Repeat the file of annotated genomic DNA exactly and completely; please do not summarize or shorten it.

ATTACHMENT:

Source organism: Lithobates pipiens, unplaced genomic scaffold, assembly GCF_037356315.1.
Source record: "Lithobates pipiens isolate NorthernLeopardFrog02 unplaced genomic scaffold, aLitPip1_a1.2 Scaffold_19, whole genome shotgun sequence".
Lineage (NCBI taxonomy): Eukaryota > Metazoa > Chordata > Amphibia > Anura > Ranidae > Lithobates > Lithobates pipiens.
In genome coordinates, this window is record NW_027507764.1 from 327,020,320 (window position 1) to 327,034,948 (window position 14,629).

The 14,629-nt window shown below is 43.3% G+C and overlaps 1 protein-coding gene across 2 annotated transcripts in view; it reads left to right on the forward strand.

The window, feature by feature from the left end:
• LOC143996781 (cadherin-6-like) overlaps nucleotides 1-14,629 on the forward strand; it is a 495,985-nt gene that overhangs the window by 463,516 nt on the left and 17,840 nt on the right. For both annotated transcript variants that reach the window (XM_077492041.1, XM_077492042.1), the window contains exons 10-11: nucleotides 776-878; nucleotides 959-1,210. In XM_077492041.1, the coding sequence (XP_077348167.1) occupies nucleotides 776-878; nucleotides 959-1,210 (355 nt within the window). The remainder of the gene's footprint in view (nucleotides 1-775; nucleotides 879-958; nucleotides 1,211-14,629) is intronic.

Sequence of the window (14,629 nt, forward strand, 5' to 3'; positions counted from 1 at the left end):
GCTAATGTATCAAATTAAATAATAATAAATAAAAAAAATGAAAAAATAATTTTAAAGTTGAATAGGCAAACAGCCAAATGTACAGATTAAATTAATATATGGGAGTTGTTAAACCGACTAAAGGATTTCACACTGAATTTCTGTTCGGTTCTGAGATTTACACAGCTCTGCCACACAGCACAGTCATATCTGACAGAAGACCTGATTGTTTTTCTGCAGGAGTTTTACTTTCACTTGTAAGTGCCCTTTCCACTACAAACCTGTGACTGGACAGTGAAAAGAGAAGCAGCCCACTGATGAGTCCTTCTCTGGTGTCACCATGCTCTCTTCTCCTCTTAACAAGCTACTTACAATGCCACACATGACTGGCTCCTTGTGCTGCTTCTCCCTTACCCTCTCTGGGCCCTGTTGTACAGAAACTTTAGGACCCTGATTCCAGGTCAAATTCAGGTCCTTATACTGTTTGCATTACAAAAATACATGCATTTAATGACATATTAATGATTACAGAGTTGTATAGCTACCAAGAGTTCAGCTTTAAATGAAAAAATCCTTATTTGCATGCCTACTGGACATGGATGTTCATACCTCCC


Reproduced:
Source organism: Lithobates pipiens, unplaced genomic scaffold, assembly GCF_037356315.1.
Source record: "Lithobates pipiens isolate NorthernLeopardFrog02 unplaced genomic scaffold, aLitPip1_a1.2 Scaffold_19, whole genome shotgun sequence".
Lineage (NCBI taxonomy): Eukaryota > Metazoa > Chordata > Amphibia > Anura > Ranidae > Lithobates > Lithobates pipiens.
In genome coordinates, this window is record NW_027507764.1 from 327,020,320 (window position 1) to 327,034,948 (window position 14,629).

The 14,629-nt window shown below is 43.3% G+C and overlaps 1 protein-coding gene across 2 annotated transcripts in view; it reads left to right on the forward strand.

The window, feature by feature from the left end:
• LOC143996781 (cadherin-6-like) overlaps nucleotides 1-14,629 on the forward strand; it is a 495,985-nt gene that overhangs the window by 463,516 nt on the left and 17,840 nt on the right. For both annotated transcript variants that reach the window (XM_077492041.1, XM_077492042.1), the window contains exons 10-11: nucleotides 776-878; nucleotides 959-1,210. In XM_077492041.1, the coding sequence (XP_077348167.1) occupies nucleotides 776-878; nucleotides 959-1,210 (355 nt within the window). The remainder of the gene's footprint in view (nucleotides 1-775; nucleotides 879-958; nucleotides 1,211-14,629) is intronic.

Sequence of the window (14,629 nt, forward strand, 5' to 3'; positions counted from 1 at the left end):
GCTAATGTATCAAATTAAATAATAATAAATAAAAAAAATGAAAAAATAATTTTAAAGTTGAATAGGCAAACAGCCAAATGTACAGATTAAATTAATATATGGGAGTTGTTAAACCGACTAAAGGATTTCACACTGAATTTCTGTTCGGTTCTGAGATTTACACAGCTCTGCCACACAGCACAGTCATATCTGACAGAAGACCTGATTGTTTTTCTGCAGGAGTTTTACTTTCACTTGTAAGTGCCCTTTCCACTACAAACCTGTGACTGGACAGTGAAAAGAGAAGCAGCCCACTGATGAGTCCTTCTCTGGTGTCACCATGCTCTCTTCTCCTCTTAACAAGCTACTTACAATGCCACACATGACTGGCTCCTTGTGCTGCTTCTCCCTTACCCTCTCTGGGCCCTGTTGTACAGAAACTTTAGGACCCTGATTCCAGGTCAAATTCAGGTCCTTATACTGTTTGCATTACAAAAATACATGCATTTAATGACATATTAATGATTACAGAGTTGTATAGCTACCAAGAGTTCAGCTTTAAATGAAAAAATCCTTATTTGCATGCCTACTGGACATGGATGTTCATACCTCCC